Whatever is causing turbine blades made at Gamesa Energy USA near Ebensburg to splinter should be known within weeks, a company representative said Wednesday.
Meanwhile, the startup of the Allegheny Ridge Wind Farm ““ which will become Pennsylvania’s largest wind farm ““ will be on hold until the blade investigation is completed, Ellen Lutz, director of development for Gamesa’s Atlantic Region, said Wednesday.
“We must wait until the investigation is finished,” Lutz told the editorial board of The Tribune-Democrat. “We want to make sure it never happens again. Our primary concern is the safety of the community.”
The vinyl stretched over the blade frame peeled off two turbines and fell to the ground, and cracking problems showed up on five others.
Still in progress are Gamesa’s plans to participate in the development of about 30 turbines on Shaffer Mountain on the Somerset-Bedford county line. Lutz said that project could begin in mid-summer.
The blade problems at Allegheny Ridge were made public in March. Gamesa officials told Portage and Washington supervisors they had detected problems in seven of the estimated 360 blades manufactured at the Fiberblade plant in Cambria Township.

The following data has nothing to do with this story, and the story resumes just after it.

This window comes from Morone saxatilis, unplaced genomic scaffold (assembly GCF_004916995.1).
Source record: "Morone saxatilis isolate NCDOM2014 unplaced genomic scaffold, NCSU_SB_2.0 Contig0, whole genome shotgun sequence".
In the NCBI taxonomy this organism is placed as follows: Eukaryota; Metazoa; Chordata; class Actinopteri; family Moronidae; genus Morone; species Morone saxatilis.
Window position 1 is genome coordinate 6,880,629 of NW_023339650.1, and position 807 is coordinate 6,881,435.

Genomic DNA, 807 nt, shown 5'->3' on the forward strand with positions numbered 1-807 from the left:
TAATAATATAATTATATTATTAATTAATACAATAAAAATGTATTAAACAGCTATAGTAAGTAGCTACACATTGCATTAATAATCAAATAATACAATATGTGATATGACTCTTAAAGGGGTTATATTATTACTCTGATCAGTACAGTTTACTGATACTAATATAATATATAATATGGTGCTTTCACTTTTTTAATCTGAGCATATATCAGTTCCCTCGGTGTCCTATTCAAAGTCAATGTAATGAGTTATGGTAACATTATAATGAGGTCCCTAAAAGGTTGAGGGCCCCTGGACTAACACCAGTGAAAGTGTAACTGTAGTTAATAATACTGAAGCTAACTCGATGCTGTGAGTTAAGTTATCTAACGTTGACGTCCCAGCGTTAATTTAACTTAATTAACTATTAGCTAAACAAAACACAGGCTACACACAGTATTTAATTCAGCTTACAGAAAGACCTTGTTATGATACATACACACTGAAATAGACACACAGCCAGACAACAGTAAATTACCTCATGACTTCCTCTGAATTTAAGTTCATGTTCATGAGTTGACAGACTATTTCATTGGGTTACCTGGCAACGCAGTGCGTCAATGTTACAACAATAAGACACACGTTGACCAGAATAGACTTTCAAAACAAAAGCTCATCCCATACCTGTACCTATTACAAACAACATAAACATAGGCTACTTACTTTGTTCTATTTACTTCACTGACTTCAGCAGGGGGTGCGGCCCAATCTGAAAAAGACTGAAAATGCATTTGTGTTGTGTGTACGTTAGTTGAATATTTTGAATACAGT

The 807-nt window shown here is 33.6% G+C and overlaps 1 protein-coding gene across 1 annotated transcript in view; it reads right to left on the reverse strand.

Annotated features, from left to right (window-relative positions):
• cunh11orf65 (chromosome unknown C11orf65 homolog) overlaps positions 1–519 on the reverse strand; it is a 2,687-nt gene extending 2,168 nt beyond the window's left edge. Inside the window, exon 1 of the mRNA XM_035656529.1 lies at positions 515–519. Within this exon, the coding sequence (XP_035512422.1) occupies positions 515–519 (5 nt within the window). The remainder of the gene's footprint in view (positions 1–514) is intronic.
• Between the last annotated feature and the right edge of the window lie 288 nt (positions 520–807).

Production at the plant has continued, Lutz said, and none of the more than 300 employees has been laid off.
“They’ve stopped shipping the blades until everything has been cleared up,” she said.
The overall demand for energy is increasing nationwide by 3 percent annually. Meeting that demand, Lutz said, requires the equivalent of 40 new coal-powered nuclear power plants per year.
Estimates are that seven wind farms statewide will be generating energy by Dec. 31, and western Pennsylvania remains a prime location.
Lutz said the Allegheny Ridge is an ideal place to build wind farms. “There are very good … wind patterns.”
Lutz, along with Scott Tattar, vice president of a Philadelphia communications company representing Gamesa, were in the area Wednesday for a Gamesa-sponsored town meeting in Blair County. The meeting was an effort to open communications between the public and the Spain-based company.
Allegheny Ridge eventually will place as many as 90 turbines along 13 miles in Portage and Cresson townships and into Blair County. Efforts are under way to develop a separate site outside Altoona where Gamesa is seeking changes in a local ordinance that severely limits the number of turbines.
“We’re here because we are dedicated to the community and the community’s environment. That’s at the core of this town meeting,” Tattar said.
About 60 residents and officials attended the meeting at the Blair County Convention Center, where Lutz outlined the need for wind power as the demand for renewable energy grows nationally.
Residents from across the region attended, including Cresson resident Etta Albright. She challenged Gamesa to look closer at the impact turbines may have on bats.
Lutz said Gamesa is open to suggestions and already is part of the Pennsylvania Game Commission’s Wind Cooperative Agreement, which includes a study of the bat population.
By Kathy Mellott
25 April 2007
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